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Month in review

Reviews
Avatar: The Last Airbender: North and South, Part Three by Gene Luen Yang
Books of a Feather by Kate Carlisle
CatStronauts: Robot Rescue by Drew Brockington
The Dashwood Sisters Tell All by Beth Pattillo Every Heart a Doorway by Seanan McGuire
Flaming Iguanas: An Illustrated All-Girl Road Novel Thing by Erika Lopez
The Football Girl by Thatcher Heldring
Goddess Boot Camp by Tera Lynn Childs
House Held Up by Trees by Ted Kooser and Jon Klassen
Love Lies Bleeding by Susan Wittig Albert
Love, Penelope by Joanne Rocklin
Melena's Jubilee by Zetta Elliott and Aaron Boyd
Mystic River by Dennis Lehane
The Once Upon a Time Map Book by B.G. Hennessy and Peter Joyce
The Sea Lady by Margaret Drabble
Spy on History: Victor Dowd and the World War II Ghost Army by Enigma Alberti
Sucks to Be Me by Kimberly Pauley
Thornhill by Pam Smy
Trail of Lightning by Rebecca Roanhorse
Winter Wonders by Kate Hannigan

Miscellaneous
Favorites of the first half of 2018
It's Monday! What Are You Reading? (July 02, 2018)
It's Monday! What Are You Reading? (July 09, 2018)
It's Monday! What Are You Reading? (July 16, 2018)
June 2018 Sources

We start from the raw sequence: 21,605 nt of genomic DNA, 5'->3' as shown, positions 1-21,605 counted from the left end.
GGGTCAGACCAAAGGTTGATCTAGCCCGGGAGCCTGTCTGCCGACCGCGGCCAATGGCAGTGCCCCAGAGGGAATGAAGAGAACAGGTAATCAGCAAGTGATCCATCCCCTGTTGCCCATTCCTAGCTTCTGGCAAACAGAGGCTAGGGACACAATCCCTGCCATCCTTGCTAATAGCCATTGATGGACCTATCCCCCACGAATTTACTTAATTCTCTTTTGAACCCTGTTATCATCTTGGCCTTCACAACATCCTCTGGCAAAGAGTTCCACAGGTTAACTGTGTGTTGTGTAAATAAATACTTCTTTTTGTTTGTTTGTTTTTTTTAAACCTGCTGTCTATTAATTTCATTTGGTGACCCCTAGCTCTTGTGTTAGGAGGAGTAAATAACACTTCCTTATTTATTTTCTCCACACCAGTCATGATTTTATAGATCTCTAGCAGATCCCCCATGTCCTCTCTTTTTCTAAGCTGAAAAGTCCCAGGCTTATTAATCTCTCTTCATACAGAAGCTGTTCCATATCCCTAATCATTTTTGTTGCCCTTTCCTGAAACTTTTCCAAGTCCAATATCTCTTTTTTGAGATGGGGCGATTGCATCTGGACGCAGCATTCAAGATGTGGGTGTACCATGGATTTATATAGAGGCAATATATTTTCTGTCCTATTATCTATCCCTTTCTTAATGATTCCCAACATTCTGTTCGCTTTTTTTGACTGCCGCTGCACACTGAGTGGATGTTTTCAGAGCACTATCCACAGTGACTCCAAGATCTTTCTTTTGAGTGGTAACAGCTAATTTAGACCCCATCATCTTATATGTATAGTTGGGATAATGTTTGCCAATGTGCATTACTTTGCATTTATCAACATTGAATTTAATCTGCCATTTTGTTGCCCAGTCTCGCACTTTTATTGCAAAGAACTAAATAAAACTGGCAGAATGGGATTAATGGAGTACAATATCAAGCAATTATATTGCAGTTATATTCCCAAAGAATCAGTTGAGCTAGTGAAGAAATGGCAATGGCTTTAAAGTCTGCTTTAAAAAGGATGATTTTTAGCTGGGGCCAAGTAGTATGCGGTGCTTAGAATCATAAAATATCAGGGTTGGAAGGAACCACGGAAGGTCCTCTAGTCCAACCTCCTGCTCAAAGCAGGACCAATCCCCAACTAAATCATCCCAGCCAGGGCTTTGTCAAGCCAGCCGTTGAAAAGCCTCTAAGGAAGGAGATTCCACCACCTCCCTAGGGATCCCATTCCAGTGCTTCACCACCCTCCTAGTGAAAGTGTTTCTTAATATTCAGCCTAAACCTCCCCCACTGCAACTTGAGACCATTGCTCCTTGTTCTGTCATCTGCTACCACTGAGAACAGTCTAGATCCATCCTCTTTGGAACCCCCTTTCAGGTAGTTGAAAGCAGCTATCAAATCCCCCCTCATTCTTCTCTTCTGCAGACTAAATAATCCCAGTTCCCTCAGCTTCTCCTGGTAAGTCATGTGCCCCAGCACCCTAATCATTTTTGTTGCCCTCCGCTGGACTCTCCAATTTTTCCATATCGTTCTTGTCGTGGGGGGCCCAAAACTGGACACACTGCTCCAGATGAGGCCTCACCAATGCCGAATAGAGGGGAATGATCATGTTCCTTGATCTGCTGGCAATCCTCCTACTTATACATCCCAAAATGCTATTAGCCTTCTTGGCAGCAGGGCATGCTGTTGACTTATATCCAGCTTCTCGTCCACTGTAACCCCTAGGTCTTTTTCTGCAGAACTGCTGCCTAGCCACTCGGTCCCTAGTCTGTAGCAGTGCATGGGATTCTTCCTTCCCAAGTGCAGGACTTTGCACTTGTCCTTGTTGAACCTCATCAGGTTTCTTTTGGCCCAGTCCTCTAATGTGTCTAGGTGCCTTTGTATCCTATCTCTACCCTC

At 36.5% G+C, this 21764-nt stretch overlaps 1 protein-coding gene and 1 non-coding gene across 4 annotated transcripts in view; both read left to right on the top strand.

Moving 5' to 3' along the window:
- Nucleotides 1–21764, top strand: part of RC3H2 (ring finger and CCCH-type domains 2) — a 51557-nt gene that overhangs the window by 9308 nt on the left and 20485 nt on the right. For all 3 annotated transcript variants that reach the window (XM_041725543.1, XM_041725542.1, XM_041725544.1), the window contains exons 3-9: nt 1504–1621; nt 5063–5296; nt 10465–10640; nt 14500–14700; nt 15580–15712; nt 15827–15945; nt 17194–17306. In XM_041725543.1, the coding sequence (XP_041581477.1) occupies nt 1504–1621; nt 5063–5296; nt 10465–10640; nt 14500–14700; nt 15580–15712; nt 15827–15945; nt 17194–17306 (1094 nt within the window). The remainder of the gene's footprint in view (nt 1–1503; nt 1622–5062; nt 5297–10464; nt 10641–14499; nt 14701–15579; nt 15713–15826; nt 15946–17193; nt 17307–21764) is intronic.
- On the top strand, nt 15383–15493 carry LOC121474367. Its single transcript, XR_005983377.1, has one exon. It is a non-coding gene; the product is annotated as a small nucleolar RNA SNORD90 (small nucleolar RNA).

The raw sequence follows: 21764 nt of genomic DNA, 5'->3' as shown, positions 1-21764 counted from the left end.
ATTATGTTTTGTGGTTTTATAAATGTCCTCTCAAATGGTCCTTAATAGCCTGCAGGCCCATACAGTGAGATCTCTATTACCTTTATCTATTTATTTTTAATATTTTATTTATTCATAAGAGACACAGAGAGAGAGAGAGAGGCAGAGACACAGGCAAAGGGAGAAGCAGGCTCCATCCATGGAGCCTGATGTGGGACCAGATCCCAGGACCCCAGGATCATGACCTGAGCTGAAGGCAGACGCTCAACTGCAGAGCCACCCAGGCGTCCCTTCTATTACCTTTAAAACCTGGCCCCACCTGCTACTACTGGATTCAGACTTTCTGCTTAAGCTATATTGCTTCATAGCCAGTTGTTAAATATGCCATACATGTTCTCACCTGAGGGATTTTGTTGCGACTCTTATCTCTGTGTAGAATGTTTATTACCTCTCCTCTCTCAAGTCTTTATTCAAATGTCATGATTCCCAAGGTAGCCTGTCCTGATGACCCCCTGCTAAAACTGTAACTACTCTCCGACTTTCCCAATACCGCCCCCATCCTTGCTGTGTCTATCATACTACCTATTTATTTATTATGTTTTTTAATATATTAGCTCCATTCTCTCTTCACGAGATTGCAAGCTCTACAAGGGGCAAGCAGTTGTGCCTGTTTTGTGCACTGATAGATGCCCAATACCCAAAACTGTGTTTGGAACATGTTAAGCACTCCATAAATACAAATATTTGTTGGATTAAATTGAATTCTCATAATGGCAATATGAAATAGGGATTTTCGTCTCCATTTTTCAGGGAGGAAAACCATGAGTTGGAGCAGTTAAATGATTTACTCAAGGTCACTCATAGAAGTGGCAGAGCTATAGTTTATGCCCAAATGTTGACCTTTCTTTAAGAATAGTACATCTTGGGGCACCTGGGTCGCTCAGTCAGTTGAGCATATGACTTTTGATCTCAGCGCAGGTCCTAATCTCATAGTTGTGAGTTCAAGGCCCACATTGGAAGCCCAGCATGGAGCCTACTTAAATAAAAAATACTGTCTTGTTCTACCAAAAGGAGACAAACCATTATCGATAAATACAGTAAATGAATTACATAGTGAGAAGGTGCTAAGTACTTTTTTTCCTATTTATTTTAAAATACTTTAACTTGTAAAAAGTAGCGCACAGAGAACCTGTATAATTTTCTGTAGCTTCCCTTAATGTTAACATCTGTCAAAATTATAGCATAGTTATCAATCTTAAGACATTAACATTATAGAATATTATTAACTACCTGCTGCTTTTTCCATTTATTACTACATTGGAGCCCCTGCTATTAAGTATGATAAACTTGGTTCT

June 2018 Summary

Road Essays
Are small towns uhoric or utopic?
An update on the road narrative reading
What isn't a road narrative: towards an ontological understanding of the road's importance

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Rating System

5 stars: Completely enjoyable or compelling
4 stars: Good but flawed
3 stars: Average
2 stars: OK
1 star: Did not finish


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House Held Up by Trees: 07/10/18

House Held Up by Trees

House Held Up by Trees by Ted Kooser is about a house that is built way out in the countryside. It covers the time from when it was new, through the family that lived there, to the house sitting empty and for sale, to finally being boarded up and left to nature.

The grove of trees is cleared away and the house. There is a tidy lawn and the kids play on it. The house is something that the man who owns it is proud of. It's implied that his children will grow up and want to keep the house.

But the house is very rural and the town never really comes out far enough. There's not enough to do or to live on out there. Presumably the now adult children move somewhere where they can makes lives for themselves.

So the house goes on the market. It doesn't sell. And over the remainder of the book, the house becomes like so many of those old abandoned farm houses one sees along two lane roads.

Except this is a wet place and the trees that had been cleared grow back. The final pages show how the house gets absorbed back into the forest. Like the famous bicycle in a tree photo that makes the rounds of the internet, the house becomes part of the trees.

It's a rather bleak story but realistic for a lot of small towns that didn't manage to hold on after various economic downturns.

The illustrations by Jon Klassen carry the bulk of the story. He uses his hallmark pallet of earth tones. Here those colors carry the isolation and desolation of this house next to and then inside a grove of trees.

Four stars

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